Date of Award

Summer 8-15-2015

Author's School

Graduate School of Arts and Sciences

Author's Department

Biology & Biomedical Sciences (Biochemistry)

Degree Name

Doctor of Philosophy (PhD)

Degree Type



Chronic itch is a major unmet problem that cannot be treated with anti-histamines. Itch information is relayed from the skin to the brain via the spinal cord. Previous studies show that systemic activation of classically Gαi-coupled -opioid receptor (KOR) inhibits histaminergic and non-histaminergic itch. Nalfurafine, a KOR agonist, has been used in clinical trials to treat pruritus (itch), and has been approved to treat uremic itch in Japan. However, the underlying mechanisms are unknown. Gastrin-releasing peptide (GRP), a neurotransmitter released from sensory neurons and its receptor, gastrin-releasing peptide receptor (GRPR), an itch-specific receptor expressed in the dorsal horn of the spinal cord, are primarily required for mediating non-histaminergic itch. GRPR is a Gαq-coupled receptor that is also crucial for the development of chronic itch in mouse models. Here, we hypothesize that spinal KOR activation inhibits histamine-independent itch by blocking GRPR function. We found that spinal KOR activation by an exogenous KOR agonist U-50,488 attenuated histamine-independent itch and GRP-induced calcium responses of GRPR neurons via a Gαi-independent pathway and these effects can be mimicked by protein kinase C (PKC) activation in a Ca2+-independent manner. Using isoform specific siRNA knockdown approaches, we identified PKCδ as the isoform that mediates KOR activation induced itch inhibition. Conversely, blocking PKC activation abolishes KOR activation induced inhibition of itch signaling. KOR is co-expressed with GRPR in the dorsal horn of the spinal cord, and KOR heteromerizes with GRPR in human embryonic kidney (HEK293) cells. KOR activation induced a rapid and robust GRP-independent cross-phosphorylation of GRPR in HEK293 cells, which could be blocked by PKC inhibition. Interestingly, U-50,488 blocked GRP- but not AMPA-induced inward currents in GRPR neurons, suggesting that glutamatergic transmission is not involved in KOR-mediated inhibition of GRPR function. Mice lacking KOR or dynorphin, the endogenous agonist for KOR, display normal acute and chronic itch behavior, indicating that the endogenous dynorphin/KOR system is not involved in the inhibition of itch. Taken together, our studies suggest that spinal KOR inhibits itch by blocking the function of GRPR via Gαi- and Ca2+-independent PKC activation and phosphorylation.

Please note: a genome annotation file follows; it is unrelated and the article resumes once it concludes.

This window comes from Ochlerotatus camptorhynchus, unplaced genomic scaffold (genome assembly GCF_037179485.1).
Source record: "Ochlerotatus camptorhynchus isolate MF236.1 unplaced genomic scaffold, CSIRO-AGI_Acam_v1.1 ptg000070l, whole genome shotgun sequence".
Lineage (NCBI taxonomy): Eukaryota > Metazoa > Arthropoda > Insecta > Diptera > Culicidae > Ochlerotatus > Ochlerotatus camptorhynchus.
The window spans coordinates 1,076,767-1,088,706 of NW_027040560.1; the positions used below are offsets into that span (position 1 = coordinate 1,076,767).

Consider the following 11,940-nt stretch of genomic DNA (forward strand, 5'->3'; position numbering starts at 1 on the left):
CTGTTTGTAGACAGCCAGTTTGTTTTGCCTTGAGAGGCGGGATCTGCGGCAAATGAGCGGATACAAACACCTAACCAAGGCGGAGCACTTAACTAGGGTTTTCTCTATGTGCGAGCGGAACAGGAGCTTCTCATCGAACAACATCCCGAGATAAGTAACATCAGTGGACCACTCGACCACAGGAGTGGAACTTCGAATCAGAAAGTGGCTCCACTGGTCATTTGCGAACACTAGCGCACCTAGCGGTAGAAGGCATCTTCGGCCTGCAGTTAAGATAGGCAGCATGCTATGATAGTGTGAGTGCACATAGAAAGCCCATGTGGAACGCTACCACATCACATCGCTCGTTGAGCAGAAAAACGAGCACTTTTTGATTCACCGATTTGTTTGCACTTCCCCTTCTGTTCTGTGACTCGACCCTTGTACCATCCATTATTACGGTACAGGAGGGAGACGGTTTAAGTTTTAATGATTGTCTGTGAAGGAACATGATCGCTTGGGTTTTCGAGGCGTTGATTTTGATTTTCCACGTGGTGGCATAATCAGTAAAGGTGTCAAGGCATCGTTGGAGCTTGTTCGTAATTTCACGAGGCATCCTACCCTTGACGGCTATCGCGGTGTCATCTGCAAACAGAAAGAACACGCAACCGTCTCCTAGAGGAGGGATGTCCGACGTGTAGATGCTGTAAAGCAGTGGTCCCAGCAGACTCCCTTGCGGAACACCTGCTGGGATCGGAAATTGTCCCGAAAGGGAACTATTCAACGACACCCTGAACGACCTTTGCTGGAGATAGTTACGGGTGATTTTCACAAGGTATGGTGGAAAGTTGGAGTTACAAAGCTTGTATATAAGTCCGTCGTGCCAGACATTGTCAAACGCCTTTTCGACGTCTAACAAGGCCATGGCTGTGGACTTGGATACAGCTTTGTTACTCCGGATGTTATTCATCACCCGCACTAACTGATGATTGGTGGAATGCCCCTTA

English (en)

Chair and Committee

Zhou-Feng Chen

Committee Members

Thomas Baranski, Michael Bruchas, N Gautam, Robert Gereau, Qin Liu


Permanent URL:

Available for download on Thursday, August 15, 2115